There is not enough space in one publication to debate how capital is spent on technology around super. So I recommend you use this link to listen to some people with a depth of knowledge around industry practices and sales propositions.
Within super, most of the spend on technology has been centred on product. Essentially spend has been on developing and maintaining a product provider’s capability to maintain an accurate record of an individual’s balance. Spend on maintaining a product is at the expense of investing in providing an individualised service to every account holder based upon personal scaled advice in optimising each person’s account balance.
When introduced, this was expected to change everything, mainly because it was “commission free”. Unfortunately the focus in providing a MySuper license to product providers should have been on investment returns and not solely an exclusion of adviser fees. We do not all drive the same cars for a reason. It is usually referred to as performance.
There are two base service models within the private sector for corporate super. One is the master trusts, traditionally bank owned, and the other is the industry funds. One boasts of lower fees and higher returns while the other sells their proposition to market based on a level of servicing that does not exist.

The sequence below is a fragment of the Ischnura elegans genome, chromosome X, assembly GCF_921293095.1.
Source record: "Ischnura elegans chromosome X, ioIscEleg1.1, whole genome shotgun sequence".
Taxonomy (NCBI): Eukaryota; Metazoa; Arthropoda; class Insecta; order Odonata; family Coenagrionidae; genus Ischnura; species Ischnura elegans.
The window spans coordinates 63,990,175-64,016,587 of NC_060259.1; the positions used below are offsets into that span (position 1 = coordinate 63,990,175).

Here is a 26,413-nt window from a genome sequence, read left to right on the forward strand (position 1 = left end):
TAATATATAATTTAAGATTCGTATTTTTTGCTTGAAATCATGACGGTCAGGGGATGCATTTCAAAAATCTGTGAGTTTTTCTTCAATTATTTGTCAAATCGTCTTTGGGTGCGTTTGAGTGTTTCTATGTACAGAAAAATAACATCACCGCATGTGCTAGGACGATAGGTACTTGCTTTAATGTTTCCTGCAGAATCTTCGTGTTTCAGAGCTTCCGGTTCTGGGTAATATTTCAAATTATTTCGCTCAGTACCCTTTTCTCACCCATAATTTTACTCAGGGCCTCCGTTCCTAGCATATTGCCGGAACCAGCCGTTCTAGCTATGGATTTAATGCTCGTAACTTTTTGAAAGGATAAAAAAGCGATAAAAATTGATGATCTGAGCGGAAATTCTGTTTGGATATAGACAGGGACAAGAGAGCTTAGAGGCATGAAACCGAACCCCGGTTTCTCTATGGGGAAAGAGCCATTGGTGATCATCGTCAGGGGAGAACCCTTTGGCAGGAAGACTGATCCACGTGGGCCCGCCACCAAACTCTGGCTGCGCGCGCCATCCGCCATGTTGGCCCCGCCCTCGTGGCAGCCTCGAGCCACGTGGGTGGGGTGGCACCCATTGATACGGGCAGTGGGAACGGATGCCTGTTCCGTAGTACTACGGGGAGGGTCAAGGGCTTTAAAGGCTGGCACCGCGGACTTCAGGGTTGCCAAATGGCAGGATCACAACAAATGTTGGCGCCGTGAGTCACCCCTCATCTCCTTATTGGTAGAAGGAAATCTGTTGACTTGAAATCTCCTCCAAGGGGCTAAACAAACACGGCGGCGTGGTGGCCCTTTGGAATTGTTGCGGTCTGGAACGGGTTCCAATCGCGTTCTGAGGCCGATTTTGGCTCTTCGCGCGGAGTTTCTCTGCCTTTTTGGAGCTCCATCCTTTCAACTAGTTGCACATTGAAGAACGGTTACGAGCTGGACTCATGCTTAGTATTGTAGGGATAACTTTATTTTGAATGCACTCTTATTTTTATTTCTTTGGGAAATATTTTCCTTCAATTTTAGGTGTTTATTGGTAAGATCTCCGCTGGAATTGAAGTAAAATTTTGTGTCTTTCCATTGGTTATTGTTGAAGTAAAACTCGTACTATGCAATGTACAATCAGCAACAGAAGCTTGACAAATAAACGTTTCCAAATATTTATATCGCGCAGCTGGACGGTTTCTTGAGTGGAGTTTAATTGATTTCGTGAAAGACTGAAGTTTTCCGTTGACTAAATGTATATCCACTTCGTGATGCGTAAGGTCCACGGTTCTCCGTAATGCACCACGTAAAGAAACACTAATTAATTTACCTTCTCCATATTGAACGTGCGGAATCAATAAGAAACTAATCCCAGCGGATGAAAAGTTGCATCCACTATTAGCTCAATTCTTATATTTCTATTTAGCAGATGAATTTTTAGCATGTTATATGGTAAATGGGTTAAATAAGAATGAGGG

The real difference between the two models should be in their investment choice menus with one focusing on a one size fits most approach and the other presenting, in theory, a quality investment choice menu you can choose from.
All product providers in the corporate super market sell a product and never an optimised individual service. All existing product providers within the corporate super market should be examined by employers who know what they want for their employees. Very few employers, if any, make a definitive service demand on their product provider until they are dissatisfied with that service provider and then they change to a different label with the same problem.
Some employers are beginning to understand their capability to control the performance of their service provider around super and what is best for them. All employers need to examine super as one of the most significant remuneration benefits at their disposal in their attempt to persuade their employees that they are indeed the employer of choice. Examining super is surely a win-win for every employer.
This document was prepared and issued by AXIS Financial Group (ABN 21 092 889 579, AFSL 233680). The information contained within it is not advice. It provides general information only and does not take into account your individual objectives, financial situation or needs. You should assess whether the information is appropriate for you and consider talking with your financial adviser before making an investment decision. Information in this publication, which is taken from sources other than AXIS Financial Group, is believed to be accurate. However, subject to any contrary provision in any applicable law, neither AXIS Financial Group, nor its employees and directors, provide any warranty of accuracy or reliability in relation to such information or accepts any liability to any person who relies on it.